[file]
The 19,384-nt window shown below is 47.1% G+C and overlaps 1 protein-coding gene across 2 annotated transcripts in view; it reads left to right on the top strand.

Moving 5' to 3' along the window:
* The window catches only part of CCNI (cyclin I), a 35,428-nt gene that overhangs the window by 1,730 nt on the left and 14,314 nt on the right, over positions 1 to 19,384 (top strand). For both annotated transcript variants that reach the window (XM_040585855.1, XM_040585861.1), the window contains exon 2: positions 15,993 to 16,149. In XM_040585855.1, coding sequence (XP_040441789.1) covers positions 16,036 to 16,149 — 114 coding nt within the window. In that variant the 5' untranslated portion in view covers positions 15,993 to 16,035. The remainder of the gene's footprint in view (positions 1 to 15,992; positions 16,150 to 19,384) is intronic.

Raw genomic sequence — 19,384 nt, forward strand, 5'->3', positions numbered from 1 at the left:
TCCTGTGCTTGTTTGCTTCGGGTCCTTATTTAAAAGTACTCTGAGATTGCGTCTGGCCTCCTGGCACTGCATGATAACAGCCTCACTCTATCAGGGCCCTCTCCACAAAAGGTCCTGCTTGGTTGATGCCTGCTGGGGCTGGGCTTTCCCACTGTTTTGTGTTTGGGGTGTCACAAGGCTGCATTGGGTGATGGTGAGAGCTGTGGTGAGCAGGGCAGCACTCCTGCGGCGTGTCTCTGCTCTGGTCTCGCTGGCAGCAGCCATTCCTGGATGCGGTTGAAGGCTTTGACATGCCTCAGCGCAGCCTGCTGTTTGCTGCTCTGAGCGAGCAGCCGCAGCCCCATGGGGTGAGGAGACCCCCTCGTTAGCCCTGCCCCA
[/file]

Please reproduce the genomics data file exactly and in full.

The 19,384-nt window shown below is 47.1% G+C and overlaps 1 protein-coding gene across 2 annotated transcripts in view; it reads left to right on the top strand.

Moving 5' to 3' along the window:
* The window catches only part of CCNI (cyclin I), a 35,428-nt gene that overhangs the window by 1,730 nt on the left and 14,314 nt on the right, over positions 1 to 19,384 (top strand). For both annotated transcript variants that reach the window (XM_040585855.1, XM_040585861.1), the window contains exon 2: positions 15,993 to 16,149. In XM_040585855.1, coding sequence (XP_040441789.1) covers positions 16,036 to 16,149 — 114 coding nt within the window. In that variant the 5' untranslated portion in view covers positions 15,993 to 16,035. The remainder of the gene's footprint in view (positions 1 to 15,992; positions 16,150 to 19,384) is intronic.

Raw genomic sequence — 19,384 nt, forward strand, 5'->3', positions numbered from 1 at the left:
TCCTGTGCTTGTTTGCTTCGGGTCCTTATTTAAAAGTACTCTGAGATTGCGTCTGGCCTCCTGGCACTGCATGATAACAGCCTCACTCTATCAGGGCCCTCTCCACAAAAGGTCCTGCTTGGTTGATGCCTGCTGGGGCTGGGCTTTCCCACTGTTTTGTGTTTGGGGTGTCACAAGGCTGCATTGGGTGATGGTGAGAGCTGTGGTGAGCAGGGCAGCACTCCTGCGGCGTGTCTCTGCTCTGGTCTCGCTGGCAGCAGCCATTCCTGGATGCGGTTGAAGGCTTTGACATGCCTCAGCGCAGCCTGCTGTTTGCTGCTCTGAGCGAGCAGCCGCAGCCCCATGGGGTGAGGAGACCCCCTCGTTAGCCCTGCCCCA